It’s time for an end to “free” email.
“Free” email has resulted in the deluge of Spam that currently clogs our inboxes. 99% of email that I get is just plain trash.
Once your name is on a spam list, it’s on it forever. And if you’ve EVER typed your email addres into ANYTHING on the internet, then your name is probably on several lists already. You will NEVER stop getting spam – ever. These lists are sold and resold a hundred times a month.
Charging to SEND each email would immediately stop a lot of this because spam email lists are typically lists of MILLIONS of email addresses, which the buyer knows will contain a LOT (probably 90% or more) of dead addresses.
But email is free! It costs them nothing to send to those three million “dead” email addresses in order to reach the few hundred thousand in the list that are probably good. Charging to send each email would immediately make those huge “mega-lists” obsolete as spammers would then have to trim those lists down to size and to bring the mailing costs to within reason – an impossible task!
If an email incurs cost (almost any cost at all – just a penny) then suddenly every single email address in their lists carries the weight of an asset or a liability – a value that they then have to justify in order to sell the list.
Spammers know that their email barrage is going to net them about a one tenth of one percent success rate. They know that with a list of six million email addresses, they are likly to only see 1/10th of 1%, or 6000 replies. It’s worth it to them, though, because it costs them nothing to hit the other 5,994,000 in the processes in pursuing their 6000 good hits.
Suppose an email cost a penny to send. Suddenly, spamming with a 6 million email address database becomes a matter of spending six millions pennies ($60,000) in order to reach one tenth of one percent of valid addresses the list contains (6,000, or $60 worth of email). $60,000 to send email that should only cost $60.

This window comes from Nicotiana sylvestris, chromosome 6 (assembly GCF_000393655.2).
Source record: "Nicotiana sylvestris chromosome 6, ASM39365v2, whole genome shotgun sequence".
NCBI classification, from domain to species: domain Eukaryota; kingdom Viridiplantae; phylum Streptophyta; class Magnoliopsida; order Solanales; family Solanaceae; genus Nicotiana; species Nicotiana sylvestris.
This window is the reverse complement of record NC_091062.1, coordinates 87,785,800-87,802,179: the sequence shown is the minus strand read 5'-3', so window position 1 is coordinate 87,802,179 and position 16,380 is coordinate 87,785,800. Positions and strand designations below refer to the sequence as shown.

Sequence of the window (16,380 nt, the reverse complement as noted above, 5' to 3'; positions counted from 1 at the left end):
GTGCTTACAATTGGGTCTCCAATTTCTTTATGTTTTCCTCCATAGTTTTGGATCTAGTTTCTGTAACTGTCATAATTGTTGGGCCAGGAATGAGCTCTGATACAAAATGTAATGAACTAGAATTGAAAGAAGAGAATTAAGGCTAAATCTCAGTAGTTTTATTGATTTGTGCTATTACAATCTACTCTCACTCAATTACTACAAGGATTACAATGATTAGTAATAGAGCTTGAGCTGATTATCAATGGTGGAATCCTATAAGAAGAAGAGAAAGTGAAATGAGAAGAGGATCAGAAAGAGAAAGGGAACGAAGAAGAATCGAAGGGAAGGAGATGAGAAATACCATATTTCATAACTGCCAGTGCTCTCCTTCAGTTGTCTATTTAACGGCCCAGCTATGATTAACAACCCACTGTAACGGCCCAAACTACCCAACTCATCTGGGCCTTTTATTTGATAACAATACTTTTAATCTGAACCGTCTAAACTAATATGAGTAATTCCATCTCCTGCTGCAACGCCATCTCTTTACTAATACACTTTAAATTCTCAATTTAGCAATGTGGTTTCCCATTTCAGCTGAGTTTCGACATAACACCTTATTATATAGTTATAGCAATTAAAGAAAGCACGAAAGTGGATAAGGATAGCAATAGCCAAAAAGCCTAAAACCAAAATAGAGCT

Charging for email brings market forces to bear on spammers. Market forces are the ONLY regulation on junk mail right now, and you do not flip open the lid on your mailbox and find 99 envelopes full of garbage and 1 letter you actually want – EVERY SINGLE DAY. Junk mail costs money to produce and to mail. And because of that, it is self regulating. When the return fails to cover the cost, it stops. Plain and simple.
For those complaining that it’s unconstitutional, or unfair to do this, or whatever other silly liberal socialist reason, I propose two separate systems – the constitutional “free” system that we have already, and a commercial, opt-in system for those of us willing to pay for email services.
I propose that the two systems coexist, but that each be optional. Thus, if you do not want to pay to send me an email, you don’t have to – you can send to my “free email” address. But unless I think to check that email address, I won’t see your email. And lets face it, if you can’t be bothered to spend a penny to send me an email, I probably don’t want to hear from you anyway.
This is entirely possible RIGHT NOW. The difficulty is in waiting for some clear market leader to emerge. Right now, we are all like the people waiting to buy a video recorder until we see how the Beta/VHS war pans out.
If there were a recognizable, central, mailing authority who gauranteed charges would be charged and collected, and mail delivered, I’d sign up immediately and pay a penny an email, so long as the payment methods can be made relatively easily. That means, credit card over the internet, or stop by the “post office” to buy electronic stamps.
The USPS Seems a perfect candidate for this, if you ask me. Just covering mail to and from domestic United States destinations, and let them figure out how to handle an international exchange/forwarding system. Cause, let’s face it. If you cannot be bothered to live in a country that I’d actually care to get email from, then I prolly don’t want it in the first place. (Tongue-in-cheeck 🙂 But really, What good reason is there for some bank manager in Nigeria or Ivory Coast to contact me? Zero!
Just reliably handle domestic email, and I’d sign up for that alone.